Bypass procedures have been performed without transfusion. Some patients, such as Jehovah's Witnesses, are restricted from using another person's blood. Studies have shown that bypass procedures can be performed "bloodlessly," although these operations have had a higher rate of mortality.
What is minimally invasive bypass surgery?
Minimally invasive coronary artery bypass surgery (MIDCAB) involves a significantly smaller incision – only three inches – instead of splitting your sternum with a six- to eight-inch incision.
An artery that supplies blood to chest muscles is grafted to the left anterior descending artery (an important artery located close to the chest wall). Your heart continues to beat during the surgery, instead of being attached to a heart-lung machine. You may be given a drug to reduce your heartbeat.
Surgeons can also use a slightly different approach by making small incisions in your chest and viewing the surgery on video monitors. For this procedure, called port-access coronary bypass surgery, your heart is attached to a heart-lung machine.
Doctors are also exploring the use of robotics and telecommunications to perform minimally invasive surgeries, or to provide assistance to fellow surgeons, at remote locations.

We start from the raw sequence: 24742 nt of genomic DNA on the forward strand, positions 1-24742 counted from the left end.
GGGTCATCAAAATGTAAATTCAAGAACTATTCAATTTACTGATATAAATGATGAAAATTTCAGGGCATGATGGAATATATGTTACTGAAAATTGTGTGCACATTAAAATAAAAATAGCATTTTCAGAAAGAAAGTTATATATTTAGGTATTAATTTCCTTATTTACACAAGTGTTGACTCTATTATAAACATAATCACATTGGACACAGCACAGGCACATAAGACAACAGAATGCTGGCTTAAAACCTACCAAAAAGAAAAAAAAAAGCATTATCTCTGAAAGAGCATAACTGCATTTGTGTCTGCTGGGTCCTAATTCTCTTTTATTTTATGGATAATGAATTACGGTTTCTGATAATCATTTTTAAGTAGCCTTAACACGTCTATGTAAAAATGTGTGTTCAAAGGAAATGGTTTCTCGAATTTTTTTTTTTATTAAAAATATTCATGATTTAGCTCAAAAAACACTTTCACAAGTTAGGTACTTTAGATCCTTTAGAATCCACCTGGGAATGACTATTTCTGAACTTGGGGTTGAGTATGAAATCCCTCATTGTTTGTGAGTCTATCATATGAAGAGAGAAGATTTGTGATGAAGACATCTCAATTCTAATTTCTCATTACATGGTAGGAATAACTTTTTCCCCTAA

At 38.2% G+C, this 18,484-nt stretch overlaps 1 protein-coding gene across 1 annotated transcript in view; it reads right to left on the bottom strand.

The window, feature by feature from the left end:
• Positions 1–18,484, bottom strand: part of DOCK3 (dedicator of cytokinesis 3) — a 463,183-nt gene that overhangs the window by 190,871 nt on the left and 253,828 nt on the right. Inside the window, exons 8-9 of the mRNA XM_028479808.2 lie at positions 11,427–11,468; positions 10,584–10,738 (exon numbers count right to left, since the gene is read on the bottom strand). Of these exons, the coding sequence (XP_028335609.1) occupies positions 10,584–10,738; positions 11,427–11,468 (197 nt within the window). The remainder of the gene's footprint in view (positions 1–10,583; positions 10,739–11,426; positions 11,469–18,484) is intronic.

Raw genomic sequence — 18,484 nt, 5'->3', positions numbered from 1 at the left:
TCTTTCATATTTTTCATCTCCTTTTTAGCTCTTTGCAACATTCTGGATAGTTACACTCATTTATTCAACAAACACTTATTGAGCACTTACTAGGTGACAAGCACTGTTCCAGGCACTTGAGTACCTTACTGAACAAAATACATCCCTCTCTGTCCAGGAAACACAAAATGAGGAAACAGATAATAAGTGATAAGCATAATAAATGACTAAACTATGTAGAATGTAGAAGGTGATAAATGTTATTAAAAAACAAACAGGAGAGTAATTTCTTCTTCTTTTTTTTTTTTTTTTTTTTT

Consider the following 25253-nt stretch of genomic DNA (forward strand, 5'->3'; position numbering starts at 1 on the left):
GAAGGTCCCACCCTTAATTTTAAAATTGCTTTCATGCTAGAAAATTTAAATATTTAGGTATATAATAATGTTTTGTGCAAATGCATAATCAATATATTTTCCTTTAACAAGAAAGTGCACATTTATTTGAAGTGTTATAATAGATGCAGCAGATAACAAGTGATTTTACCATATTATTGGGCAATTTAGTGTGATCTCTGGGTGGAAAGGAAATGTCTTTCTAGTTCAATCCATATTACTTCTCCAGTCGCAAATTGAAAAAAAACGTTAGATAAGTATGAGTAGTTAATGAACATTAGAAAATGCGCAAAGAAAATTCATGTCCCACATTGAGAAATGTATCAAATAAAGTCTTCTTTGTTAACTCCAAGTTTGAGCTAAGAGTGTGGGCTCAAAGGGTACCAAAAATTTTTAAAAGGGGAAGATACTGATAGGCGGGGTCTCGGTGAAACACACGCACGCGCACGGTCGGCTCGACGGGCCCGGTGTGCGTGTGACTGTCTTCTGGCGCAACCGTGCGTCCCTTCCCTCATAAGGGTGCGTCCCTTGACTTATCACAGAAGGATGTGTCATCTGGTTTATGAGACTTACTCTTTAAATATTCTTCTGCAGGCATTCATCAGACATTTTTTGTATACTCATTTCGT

The number of minimally invasive coronary bypass surgeries is rising, and now represents about 10 to 20 percent of all bypass operations performed annually. Compared to a traditional bypass surgery, minimally invasive bypass surgery is cheaper, shorter and less painful, requires fewer blood transfusions and reduces your recovery time. Hospital stays for MIDCAB patients can be three to four days, instead of five to six days for a traditional bypass.
However, this type of surgery is only for certain patients with one or two blocked arteries, and the long-term results have not been determined.
What are the risks?
The current success rate for bypass surgery is 95 to 98 percent, meaning that between 2 and 5 percent of all patients have complications, including death. The survival rate has improved over time.